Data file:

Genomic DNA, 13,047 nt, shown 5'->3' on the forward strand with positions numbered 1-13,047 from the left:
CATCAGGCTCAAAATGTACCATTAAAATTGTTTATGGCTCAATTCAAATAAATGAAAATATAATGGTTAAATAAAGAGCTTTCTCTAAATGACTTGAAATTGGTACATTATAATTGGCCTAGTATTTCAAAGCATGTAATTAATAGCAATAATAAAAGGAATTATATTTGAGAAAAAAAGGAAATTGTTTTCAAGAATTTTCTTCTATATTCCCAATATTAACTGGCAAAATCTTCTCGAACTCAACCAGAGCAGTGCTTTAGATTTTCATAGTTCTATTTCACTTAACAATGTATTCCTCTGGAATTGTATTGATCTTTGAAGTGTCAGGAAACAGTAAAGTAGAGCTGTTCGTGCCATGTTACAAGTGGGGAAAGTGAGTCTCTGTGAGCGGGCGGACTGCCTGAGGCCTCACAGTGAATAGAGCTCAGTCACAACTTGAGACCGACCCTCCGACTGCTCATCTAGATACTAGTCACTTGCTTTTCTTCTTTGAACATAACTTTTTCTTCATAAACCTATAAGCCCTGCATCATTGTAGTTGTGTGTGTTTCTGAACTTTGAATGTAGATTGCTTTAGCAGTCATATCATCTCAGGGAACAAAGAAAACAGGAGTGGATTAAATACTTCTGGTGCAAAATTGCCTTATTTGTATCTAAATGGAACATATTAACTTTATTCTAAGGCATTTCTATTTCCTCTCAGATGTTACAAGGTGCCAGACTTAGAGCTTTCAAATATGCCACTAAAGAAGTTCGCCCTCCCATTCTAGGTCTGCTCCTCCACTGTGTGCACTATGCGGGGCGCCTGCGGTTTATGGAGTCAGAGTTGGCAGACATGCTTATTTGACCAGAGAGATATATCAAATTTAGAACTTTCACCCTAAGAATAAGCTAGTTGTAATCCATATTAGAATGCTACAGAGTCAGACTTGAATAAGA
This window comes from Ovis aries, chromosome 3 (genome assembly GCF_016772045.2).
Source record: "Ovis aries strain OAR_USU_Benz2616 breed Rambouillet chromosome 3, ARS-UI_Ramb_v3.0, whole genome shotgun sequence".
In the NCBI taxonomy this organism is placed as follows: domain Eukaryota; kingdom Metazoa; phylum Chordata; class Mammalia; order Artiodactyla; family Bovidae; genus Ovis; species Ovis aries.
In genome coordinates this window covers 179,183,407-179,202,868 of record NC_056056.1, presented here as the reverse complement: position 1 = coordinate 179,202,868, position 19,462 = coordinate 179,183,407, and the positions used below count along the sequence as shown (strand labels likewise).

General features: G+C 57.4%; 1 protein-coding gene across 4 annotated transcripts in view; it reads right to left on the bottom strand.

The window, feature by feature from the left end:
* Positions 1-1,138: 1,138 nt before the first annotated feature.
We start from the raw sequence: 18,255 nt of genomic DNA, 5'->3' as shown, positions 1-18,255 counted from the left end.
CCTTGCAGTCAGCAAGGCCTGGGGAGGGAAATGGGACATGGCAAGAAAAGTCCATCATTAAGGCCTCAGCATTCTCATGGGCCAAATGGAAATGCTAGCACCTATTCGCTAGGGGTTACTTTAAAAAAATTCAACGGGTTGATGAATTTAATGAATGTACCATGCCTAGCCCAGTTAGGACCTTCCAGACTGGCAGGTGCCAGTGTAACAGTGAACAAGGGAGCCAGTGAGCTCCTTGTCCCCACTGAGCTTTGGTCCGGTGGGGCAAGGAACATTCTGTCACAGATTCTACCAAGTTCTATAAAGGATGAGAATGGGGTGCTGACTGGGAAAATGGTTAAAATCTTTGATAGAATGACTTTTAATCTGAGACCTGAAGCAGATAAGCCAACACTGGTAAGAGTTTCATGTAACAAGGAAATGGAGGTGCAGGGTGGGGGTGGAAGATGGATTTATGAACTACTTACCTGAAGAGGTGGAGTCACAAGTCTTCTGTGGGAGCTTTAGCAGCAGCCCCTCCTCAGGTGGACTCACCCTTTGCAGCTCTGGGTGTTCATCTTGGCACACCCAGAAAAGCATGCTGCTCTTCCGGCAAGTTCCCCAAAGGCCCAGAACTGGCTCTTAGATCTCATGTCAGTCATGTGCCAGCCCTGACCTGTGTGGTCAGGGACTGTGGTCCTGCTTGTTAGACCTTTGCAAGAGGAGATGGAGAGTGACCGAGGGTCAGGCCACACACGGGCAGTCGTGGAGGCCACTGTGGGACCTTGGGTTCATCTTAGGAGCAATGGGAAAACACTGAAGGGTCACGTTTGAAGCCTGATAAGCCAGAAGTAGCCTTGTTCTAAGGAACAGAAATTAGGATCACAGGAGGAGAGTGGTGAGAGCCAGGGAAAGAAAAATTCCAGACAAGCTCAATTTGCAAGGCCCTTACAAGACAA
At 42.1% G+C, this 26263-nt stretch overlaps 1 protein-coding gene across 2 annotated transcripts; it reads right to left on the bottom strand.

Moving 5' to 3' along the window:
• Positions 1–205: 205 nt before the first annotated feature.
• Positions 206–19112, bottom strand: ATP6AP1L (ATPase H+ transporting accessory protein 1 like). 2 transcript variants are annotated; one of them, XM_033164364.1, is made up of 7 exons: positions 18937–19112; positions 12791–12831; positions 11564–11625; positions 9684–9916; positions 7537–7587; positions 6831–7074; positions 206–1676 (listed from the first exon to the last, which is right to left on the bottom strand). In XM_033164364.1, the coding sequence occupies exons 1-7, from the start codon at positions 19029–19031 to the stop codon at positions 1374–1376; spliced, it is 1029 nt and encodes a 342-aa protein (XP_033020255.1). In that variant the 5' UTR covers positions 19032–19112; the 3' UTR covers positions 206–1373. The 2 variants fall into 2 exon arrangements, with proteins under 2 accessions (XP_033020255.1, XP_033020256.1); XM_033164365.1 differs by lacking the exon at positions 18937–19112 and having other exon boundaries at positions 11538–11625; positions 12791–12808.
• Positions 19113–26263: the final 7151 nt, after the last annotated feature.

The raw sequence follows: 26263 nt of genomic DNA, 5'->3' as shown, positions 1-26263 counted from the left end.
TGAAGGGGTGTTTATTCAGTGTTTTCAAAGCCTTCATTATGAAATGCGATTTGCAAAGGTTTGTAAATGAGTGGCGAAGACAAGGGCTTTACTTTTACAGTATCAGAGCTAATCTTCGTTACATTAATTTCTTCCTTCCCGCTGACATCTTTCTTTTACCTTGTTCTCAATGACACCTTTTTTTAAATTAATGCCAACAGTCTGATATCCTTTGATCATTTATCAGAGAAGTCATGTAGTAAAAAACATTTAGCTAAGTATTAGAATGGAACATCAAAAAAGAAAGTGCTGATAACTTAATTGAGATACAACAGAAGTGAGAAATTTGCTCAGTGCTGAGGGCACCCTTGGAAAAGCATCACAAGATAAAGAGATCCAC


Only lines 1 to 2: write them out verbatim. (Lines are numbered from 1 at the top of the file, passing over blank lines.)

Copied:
Genomic DNA, 13,047 nt, shown 5'->3' on the forward strand with positions numbered 1-13,047 from the left:
CATCAGGCTCAAAATGTACCATTAAAATTGTTTATGGCTCAATTCAAATAAATGAAAATATAATGGTTAAATAAAGAGCTTTCTCTAAATGACTTGAAATTGGTACATTATAATTGGCCTAGTATTTCAAAGCATGTAATTAATAGCAATAATAAAAGGAATTATATTTGAGAAAAAAAGGAAATTGTTTTCAAGAATTTTCTTCTATATTCCCAATATTAACTGGCAAAATCTTCTCGAACTCAACCAGAGCAGTGCTTTAGATTTTCATAGTTCTATTTCACTTAACAATGTATTCCTCTGGAATTGTATTGATCTTTGAAGTGTCAGGAAACAGTAAAGTAGAGCTGTTCGTGCCATGTTACAAGTGGGGAAAGTGAGTCTCTGTGAGCGGGCGGACTGCCTGAGGCCTCACAGTGAATAGAGCTCAGTCACAACTTGAGACCGACCCTCCGACTGCTCATCTAGATACTAGTCACTTGCTTTTCTTCTTTGAACATAACTTTTTCTTCATAAACCTATAAGCCCTGCATCATTGTAGTTGTGTGTGTTTCTGAACTTTGAATGTAGATTGCTTTAGCAGTCATATCATCTCAGGGAACAAAGAAAACAGGAGTGGATTAAATACTTCTGGTGCAAAATTGCCTTATTTGTATCTAAATGGAACATATTAACTTTATTCTAAGGCATTTCTATTTCCTCTCAGATGTTACAAGGTGCCAGACTTAGAGCTTTCAAATATGCCACTAAAGAAGTTCGCCCTCCCATTCTAGGTCTGCTCCTCCACTGTGTGCACTATGCGGGGCGCCTGCGGTTTATGGAGTCAGAGTTGGCAGACATGCTTATTTGACCAGAGAGATATATCAAATTTAGAACTTTCACCCTAAGAATAAGCTAGTTGTAATCCATATTAGAATGCTACAGAGTCAGACTTGAATAAGA